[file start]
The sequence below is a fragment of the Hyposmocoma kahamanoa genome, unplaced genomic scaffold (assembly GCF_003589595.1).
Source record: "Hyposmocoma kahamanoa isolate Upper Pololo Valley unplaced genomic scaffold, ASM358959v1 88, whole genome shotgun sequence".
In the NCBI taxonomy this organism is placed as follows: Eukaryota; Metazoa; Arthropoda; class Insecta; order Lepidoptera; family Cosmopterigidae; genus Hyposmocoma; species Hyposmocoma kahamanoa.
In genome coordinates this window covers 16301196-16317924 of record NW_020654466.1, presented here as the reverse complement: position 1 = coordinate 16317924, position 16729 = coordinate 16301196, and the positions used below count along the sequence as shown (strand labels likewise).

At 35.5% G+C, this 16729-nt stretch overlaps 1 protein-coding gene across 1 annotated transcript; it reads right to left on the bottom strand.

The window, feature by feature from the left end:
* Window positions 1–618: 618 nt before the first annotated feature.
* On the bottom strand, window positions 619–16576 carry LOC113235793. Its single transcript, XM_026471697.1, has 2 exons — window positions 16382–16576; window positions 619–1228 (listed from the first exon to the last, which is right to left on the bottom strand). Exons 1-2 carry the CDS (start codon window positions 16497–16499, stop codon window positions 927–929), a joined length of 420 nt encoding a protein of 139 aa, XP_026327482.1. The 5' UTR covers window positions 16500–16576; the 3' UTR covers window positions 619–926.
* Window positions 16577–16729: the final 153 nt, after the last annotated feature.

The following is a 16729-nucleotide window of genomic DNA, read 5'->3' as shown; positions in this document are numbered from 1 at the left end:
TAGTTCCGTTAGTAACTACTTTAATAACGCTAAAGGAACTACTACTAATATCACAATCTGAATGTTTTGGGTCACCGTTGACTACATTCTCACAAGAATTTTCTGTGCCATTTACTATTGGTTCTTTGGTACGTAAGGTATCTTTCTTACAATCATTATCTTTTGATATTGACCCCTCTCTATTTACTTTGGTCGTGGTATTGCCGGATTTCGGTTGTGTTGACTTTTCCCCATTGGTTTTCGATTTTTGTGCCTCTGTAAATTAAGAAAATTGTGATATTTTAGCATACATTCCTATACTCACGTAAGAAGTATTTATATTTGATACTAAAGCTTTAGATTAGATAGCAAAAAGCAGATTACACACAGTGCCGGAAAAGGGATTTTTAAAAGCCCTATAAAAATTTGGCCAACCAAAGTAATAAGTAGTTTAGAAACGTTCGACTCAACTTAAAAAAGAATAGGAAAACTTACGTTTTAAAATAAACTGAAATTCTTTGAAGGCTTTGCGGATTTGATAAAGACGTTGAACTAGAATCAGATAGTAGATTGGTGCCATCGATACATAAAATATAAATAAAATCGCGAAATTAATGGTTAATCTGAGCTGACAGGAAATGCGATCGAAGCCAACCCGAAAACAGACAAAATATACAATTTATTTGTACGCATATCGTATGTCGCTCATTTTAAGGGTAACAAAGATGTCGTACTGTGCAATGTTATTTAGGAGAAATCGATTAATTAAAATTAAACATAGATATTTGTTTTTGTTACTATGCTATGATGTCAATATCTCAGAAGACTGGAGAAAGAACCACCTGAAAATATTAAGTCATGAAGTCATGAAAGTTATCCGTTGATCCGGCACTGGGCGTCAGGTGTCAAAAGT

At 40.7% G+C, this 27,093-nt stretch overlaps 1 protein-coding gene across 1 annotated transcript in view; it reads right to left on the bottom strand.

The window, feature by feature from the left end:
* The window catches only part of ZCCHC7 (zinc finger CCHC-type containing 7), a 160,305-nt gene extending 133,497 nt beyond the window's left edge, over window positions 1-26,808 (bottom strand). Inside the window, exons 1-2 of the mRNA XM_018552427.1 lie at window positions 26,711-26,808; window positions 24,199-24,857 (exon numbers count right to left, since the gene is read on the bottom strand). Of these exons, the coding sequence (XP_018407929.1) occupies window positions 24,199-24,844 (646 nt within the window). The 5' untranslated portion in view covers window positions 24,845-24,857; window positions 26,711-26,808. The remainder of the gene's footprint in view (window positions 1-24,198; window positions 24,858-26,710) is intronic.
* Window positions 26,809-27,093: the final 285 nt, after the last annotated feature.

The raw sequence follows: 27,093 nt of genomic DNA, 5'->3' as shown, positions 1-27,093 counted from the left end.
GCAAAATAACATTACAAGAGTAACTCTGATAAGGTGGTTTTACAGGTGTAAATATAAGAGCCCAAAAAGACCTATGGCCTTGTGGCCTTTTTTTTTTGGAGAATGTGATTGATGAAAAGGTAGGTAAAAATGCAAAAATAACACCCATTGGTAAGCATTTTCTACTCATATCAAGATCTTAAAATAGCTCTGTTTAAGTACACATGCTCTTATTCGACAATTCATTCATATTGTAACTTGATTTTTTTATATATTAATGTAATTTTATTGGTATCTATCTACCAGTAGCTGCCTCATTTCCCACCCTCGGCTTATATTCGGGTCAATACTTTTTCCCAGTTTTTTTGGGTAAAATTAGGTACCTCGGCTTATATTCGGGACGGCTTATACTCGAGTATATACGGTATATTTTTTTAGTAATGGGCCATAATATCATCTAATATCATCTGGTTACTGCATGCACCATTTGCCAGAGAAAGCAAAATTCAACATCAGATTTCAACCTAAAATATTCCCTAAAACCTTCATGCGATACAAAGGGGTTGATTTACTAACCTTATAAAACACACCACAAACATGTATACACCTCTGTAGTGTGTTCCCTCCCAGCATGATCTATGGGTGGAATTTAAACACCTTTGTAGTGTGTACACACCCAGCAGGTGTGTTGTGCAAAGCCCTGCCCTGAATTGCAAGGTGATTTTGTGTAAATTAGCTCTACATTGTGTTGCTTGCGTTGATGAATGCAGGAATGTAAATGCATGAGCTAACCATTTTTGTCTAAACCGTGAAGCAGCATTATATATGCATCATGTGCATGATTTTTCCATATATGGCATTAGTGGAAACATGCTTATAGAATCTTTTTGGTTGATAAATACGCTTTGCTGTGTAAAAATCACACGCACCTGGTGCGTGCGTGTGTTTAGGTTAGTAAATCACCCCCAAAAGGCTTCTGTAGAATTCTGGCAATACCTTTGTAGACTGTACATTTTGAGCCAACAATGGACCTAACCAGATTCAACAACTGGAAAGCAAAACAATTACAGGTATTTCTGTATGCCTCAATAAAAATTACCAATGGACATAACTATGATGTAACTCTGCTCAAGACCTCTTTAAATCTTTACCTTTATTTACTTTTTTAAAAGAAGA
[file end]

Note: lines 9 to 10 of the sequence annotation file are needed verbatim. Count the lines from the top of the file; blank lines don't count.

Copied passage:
* Window positions 16577–16729: the final 153 nt, after the last annotated feature.

The following is a 16729-nucleotide window of genomic DNA, read 5'->3' as shown; positions in this document are numbered from 1 at the left end: